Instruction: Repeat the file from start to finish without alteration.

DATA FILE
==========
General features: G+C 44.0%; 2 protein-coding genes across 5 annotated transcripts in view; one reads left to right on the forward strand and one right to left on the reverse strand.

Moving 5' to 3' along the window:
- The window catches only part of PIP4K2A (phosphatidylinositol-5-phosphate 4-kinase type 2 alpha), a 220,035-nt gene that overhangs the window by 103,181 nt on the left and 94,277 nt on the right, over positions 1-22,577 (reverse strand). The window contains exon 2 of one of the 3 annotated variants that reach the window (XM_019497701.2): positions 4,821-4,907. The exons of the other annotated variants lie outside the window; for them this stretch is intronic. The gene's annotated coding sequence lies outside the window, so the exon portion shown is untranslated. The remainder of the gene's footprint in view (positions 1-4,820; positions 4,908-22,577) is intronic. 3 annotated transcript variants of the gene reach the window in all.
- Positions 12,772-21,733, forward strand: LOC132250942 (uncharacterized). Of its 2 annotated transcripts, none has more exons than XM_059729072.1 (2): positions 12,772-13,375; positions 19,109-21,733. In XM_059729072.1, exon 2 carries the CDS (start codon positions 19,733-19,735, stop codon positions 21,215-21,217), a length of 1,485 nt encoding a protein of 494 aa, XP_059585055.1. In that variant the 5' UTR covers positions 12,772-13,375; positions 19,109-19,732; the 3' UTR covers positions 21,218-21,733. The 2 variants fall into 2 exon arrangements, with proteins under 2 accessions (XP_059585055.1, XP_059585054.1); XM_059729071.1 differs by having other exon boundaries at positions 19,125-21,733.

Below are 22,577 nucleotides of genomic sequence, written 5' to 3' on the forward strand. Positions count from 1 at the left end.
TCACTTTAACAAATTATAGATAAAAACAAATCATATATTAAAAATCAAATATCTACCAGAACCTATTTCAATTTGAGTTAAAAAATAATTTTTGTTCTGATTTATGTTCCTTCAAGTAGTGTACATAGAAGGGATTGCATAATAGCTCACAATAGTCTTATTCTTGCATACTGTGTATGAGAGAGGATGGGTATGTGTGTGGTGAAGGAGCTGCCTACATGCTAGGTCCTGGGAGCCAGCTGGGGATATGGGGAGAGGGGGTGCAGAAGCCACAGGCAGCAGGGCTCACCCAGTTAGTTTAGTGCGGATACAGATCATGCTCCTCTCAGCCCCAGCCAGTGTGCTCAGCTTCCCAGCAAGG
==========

General features: G+C 44.0%; 2 protein-coding genes across 5 annotated transcripts in view; one reads left to right on the forward strand and one right to left on the reverse strand.

Moving 5' to 3' along the window:
- The window catches only part of PIP4K2A (phosphatidylinositol-5-phosphate 4-kinase type 2 alpha), a 220,035-nt gene that overhangs the window by 103,181 nt on the left and 94,277 nt on the right, over positions 1-22,577 (reverse strand). The window contains exon 2 of one of the 3 annotated variants that reach the window (XM_019497701.2): positions 4,821-4,907. The exons of the other annotated variants lie outside the window; for them this stretch is intronic. The gene's annotated coding sequence lies outside the window, so the exon portion shown is untranslated. The remainder of the gene's footprint in view (positions 1-4,820; positions 4,908-22,577) is intronic. 3 annotated transcript variants of the gene reach the window in all.
- Positions 12,772-21,733, forward strand: LOC132250942 (uncharacterized). Of its 2 annotated transcripts, none has more exons than XM_059729072.1 (2): positions 12,772-13,375; positions 19,109-21,733. In XM_059729072.1, exon 2 carries the CDS (start codon positions 19,733-19,735, stop codon positions 21,215-21,217), a length of 1,485 nt encoding a protein of 494 aa, XP_059585055.1. In that variant the 5' UTR covers positions 12,772-13,375; positions 19,109-19,732; the 3' UTR covers positions 21,218-21,733. The 2 variants fall into 2 exon arrangements, with proteins under 2 accessions (XP_059585055.1, XP_059585054.1); XM_059729071.1 differs by having other exon boundaries at positions 19,125-21,733.

Below are 22,577 nucleotides of genomic sequence, written 5' to 3' on the forward strand. Positions count from 1 at the left end.
TCACTTTAACAAATTATAGATAAAAACAAATCATATATTAAAAATCAAATATCTACCAGAACCTATTTCAATTTGAGTTAAAAAATAATTTTTGTTCTGATTTATGTTCCTTCAAGTAGTGTACATAGAAGGGATTGCATAATAGCTCACAATAGTCTTATTCTTGCATACTGTGTATGAGAGAGGATGGGTATGTGTGTGGTGAAGGAGCTGCCTACATGCTAGGTCCTGGGAGCCAGCTGGGGATATGGGGAGAGGGGGTGCAGAAGCCACAGGCAGCAGGGCTCACCCAGTTAGTTTAGTGCGGATACAGATCATGCTCCTCTCAGCCCCAGCCAGTGTGCTCAGCTTCCCAGCAAGG